We talked about my writer friend's story and whether or not it's a problem that it has no dialogue.  We agreed that it's not a problem, that she might have more problems if she tried to put in dialogue for her recent immigrant characters.

I've also been thinking about verb tense in the memoir.  I tend to write in the present tense.  I'd be interested to hear from readers about whether or not they find present tense verbs irritating.

One of the main things I wanted to know--would she keep reading the memoir, if she didn't know me, if she read these first few pages at her local bookstore.  She said she would.  Hurrah!

Right now what I'm doing is going back through my blogs and cutting and pasting relevant blog postings into one big manuscript.  Later, I'll read it through and see what to keep and what to cut.  Obviously, I want to write a book that's not just cutting and pasting of blog posts.  But it's a good place to start, a good route to a rough draft.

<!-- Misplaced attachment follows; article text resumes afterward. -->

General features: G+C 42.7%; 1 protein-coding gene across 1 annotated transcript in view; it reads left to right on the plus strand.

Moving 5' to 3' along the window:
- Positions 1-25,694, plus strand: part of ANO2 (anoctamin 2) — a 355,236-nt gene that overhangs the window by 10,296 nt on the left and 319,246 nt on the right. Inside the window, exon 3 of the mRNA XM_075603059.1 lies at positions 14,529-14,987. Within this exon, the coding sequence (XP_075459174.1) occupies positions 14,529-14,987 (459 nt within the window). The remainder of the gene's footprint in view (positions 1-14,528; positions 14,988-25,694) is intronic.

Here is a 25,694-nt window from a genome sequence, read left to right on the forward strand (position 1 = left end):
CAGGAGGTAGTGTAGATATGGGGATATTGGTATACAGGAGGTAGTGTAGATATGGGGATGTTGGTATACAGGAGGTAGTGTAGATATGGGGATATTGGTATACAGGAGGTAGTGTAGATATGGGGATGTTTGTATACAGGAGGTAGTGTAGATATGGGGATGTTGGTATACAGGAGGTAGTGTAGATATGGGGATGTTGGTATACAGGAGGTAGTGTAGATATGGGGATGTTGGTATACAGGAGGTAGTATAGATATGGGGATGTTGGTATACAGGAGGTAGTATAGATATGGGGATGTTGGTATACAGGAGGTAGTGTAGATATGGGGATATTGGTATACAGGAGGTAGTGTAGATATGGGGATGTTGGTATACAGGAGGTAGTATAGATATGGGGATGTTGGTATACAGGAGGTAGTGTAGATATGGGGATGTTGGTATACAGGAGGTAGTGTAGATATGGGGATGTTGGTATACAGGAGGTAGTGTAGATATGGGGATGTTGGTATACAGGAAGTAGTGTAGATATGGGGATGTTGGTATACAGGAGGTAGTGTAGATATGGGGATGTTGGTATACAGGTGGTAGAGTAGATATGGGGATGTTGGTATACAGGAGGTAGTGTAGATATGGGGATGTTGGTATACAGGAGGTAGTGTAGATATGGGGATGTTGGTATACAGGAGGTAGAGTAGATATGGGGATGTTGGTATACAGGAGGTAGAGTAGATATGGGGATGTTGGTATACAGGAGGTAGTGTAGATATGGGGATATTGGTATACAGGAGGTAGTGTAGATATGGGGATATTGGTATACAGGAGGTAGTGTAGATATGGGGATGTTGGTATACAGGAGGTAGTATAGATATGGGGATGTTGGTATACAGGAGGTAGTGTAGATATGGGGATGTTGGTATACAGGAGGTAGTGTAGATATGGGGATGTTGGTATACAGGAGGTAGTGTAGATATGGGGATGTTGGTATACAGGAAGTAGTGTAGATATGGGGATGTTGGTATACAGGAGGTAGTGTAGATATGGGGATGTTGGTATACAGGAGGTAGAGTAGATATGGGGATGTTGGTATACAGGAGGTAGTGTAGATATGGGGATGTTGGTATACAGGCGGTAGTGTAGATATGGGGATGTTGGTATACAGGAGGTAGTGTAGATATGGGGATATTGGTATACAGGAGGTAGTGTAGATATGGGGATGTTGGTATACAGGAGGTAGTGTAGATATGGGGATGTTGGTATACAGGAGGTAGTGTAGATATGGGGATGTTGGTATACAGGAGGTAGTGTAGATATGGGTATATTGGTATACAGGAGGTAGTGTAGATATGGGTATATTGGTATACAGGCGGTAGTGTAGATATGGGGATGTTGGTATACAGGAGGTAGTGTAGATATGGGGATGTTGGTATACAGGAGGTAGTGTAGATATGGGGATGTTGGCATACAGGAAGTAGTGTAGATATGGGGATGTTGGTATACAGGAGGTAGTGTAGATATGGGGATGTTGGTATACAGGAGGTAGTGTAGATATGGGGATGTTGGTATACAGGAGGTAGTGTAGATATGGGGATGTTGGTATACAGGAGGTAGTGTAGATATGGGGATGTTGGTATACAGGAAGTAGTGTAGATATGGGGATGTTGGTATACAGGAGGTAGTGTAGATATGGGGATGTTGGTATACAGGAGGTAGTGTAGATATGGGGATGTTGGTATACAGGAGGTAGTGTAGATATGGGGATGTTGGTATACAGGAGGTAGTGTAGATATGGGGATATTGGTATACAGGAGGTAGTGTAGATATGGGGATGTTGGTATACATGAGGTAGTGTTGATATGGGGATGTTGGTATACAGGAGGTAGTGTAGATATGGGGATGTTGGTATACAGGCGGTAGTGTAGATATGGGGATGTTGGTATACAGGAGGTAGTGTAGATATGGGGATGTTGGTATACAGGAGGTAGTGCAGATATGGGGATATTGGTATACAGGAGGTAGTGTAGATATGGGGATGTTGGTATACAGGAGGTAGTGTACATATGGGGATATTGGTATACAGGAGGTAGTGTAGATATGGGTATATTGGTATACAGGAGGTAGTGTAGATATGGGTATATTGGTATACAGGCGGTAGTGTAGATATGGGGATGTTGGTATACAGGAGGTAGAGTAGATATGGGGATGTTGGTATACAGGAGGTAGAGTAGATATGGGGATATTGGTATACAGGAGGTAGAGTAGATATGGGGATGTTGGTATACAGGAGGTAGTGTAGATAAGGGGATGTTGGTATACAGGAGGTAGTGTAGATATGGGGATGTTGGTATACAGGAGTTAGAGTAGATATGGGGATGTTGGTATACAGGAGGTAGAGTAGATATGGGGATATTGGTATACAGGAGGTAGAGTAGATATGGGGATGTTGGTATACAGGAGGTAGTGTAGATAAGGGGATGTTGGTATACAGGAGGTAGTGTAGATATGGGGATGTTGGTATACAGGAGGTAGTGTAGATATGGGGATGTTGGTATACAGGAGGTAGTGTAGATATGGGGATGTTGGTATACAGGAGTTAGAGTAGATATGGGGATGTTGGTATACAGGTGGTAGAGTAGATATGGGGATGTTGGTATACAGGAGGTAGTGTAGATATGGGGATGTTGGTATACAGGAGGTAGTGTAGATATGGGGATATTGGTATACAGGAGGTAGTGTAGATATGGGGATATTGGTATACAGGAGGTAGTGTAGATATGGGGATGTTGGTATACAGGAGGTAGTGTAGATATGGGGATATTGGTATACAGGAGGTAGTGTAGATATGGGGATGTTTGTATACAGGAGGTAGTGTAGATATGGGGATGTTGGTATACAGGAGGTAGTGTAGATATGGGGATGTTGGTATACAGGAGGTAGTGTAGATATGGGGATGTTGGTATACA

The writing of my pages for my writer friend was a good way of seeing how that process would work.  I was able to use  a sentence here or there from my blog posts, but for the most part, I was crafting something new, weaving together multiple strands and thoughts.

Let me also confess to being a bad reviser.  I produce a first draft, and I think, wow, it's better than I thought it would be.  And I feel like I'm done.  I don't want to think about how it could be better.  I want my friends to say, "Kristin, you're brilliant.  I can't see a thing you need to do with this piece."

Thank goodness my friends don't do that--because as I said the other day, I want to write works that will be intensely meaningful for people.  The gift of revision gives me multiple chances to do just that.